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David Leans’s stunning epic Doctor Zhivago comes to Blu-Ray on Monday 4th May. If the masterful Blu-Ray editions of films such as The Wizard of Oz, Gone With the Wind, North by Northwest and 2001: A Space Odyssey are anything to go by, this is yet another essential and important release from the Warner Bros. archive.
If you are interested in the preservation of classic cinema, as well as getting closer to an original theatrical presentation, then this 1080p release of Doctor Zhivago is essential. Warner has done more for the classic filmgoer than any of the other major studios, always making sure that their releases look and sound as good as possible. Below you’ll find information on the extensive work that the studio has undergone to preserve and restore this essential movie.
For 2002’s Dr. Zhivago Two-Disc Special Edition, Warner went back to the original 35mm camera negative to make new photo chemical restoration, but because negative damage was extensive, they were only moderately successful. The damage was caused in part by the extraordinary number of release prints struck over the years, and many of those prints were enlarged to 70mm, which added wear and tear. In places where the negative was simply too damaged to use and in the past other elements were found, duped and inserted, but they didn’t match the original negative’s quality. Additionally, fine tuned color correction was impossible within the limits of the chemical process.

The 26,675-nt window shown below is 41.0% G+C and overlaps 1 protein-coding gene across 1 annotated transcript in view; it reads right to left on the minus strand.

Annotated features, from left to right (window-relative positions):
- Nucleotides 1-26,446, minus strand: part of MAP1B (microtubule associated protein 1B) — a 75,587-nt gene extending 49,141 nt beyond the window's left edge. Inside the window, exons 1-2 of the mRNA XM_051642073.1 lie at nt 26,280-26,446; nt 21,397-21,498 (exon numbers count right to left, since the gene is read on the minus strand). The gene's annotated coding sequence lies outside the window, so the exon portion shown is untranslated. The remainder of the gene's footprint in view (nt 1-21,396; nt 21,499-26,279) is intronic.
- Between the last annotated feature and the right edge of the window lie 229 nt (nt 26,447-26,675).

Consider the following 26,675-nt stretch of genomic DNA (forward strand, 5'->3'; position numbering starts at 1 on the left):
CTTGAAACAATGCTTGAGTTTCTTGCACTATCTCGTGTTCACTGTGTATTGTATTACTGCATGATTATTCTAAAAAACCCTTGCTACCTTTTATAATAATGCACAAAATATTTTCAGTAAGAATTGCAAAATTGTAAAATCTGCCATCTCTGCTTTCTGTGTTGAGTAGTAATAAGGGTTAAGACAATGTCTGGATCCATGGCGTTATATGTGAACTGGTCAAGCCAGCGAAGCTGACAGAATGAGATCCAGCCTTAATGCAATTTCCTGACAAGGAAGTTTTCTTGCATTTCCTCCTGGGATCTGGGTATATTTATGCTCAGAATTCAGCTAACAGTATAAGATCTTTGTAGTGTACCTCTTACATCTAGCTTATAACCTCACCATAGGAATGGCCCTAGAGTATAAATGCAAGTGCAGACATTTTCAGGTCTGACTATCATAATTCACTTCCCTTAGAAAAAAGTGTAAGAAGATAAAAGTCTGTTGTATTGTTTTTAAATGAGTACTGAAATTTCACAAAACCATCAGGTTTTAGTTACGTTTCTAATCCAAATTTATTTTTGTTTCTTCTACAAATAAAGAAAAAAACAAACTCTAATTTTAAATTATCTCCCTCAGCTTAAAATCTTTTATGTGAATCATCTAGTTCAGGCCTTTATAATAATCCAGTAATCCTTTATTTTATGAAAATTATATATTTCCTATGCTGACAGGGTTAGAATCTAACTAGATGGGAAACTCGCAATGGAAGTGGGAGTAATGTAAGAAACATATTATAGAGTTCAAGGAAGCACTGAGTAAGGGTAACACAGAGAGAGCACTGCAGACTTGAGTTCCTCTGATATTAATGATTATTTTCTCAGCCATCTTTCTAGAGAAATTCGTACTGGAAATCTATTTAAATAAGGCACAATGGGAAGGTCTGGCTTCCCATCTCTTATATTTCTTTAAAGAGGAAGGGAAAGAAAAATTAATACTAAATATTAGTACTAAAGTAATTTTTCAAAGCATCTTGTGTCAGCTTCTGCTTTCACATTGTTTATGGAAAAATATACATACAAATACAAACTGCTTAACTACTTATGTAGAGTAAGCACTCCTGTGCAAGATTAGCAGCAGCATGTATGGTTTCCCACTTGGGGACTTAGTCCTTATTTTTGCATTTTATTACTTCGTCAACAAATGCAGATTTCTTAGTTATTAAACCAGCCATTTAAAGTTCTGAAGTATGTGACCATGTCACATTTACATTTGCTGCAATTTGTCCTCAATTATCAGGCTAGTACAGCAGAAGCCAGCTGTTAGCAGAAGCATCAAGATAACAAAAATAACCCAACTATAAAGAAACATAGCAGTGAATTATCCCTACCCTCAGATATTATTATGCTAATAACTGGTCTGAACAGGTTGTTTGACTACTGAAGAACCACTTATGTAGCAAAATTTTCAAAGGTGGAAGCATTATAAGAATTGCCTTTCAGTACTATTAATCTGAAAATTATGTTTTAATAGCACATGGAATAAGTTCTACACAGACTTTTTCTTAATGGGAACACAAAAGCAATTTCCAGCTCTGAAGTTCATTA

For the upcoming Blu-ray and DVD 45th Anniversary Editions, debuting May 4, the restoration was successful in completing a digital restoration from the original 35mm camera negative with new digital tools that allow far greater subtlety and accuracy, Warner Bros. has been able to overcome the obstacles above to generate an extraordinarily accurate and beautiful new master that reveals the original negative’s magnificence.
The new Dr. Zhivago Blu-ray master was created from an 8k scan rendered in a 4k finish. Challenges overcome are as follows:
- Sprocket holes. So torn on the film’s negative that when rolling the film through the chemical bath machinery, the image was unstable. The digital scan equipment was able to overcome the unsteadiness and obtain a very stable image
- Frame Damage. Totaled 40,000 frames which equates to about forty minutes of the film. While Warner’s new master was derived from the original camera negative, damaged sections had been removed from the camera negative over time and inferior dupe elements cut into the camera negative. Warner removed the poor dupe sections from the camera negative and replaced them with better quality film elements.
- Color correction. The original camera negative contained much more picture resolution and color information than the film element used for the 2001 version. So MPI scanned the original negative at 8k resolution to capture all the detail and color information and were able to seamlessly match the restored frames to the original color negative, using an original Technicolor print as reference. One of the greatest improvements of new digital color correction over its photo chemical and early digital predecessors is that they could correct color fading, which appears as yellowed hightlights and blue shadow areas, without compromising the original color values or other colors or areas in the frame. Digital tools allow us to isolate and treat each of the 29,360,128 pixels that create a single frame.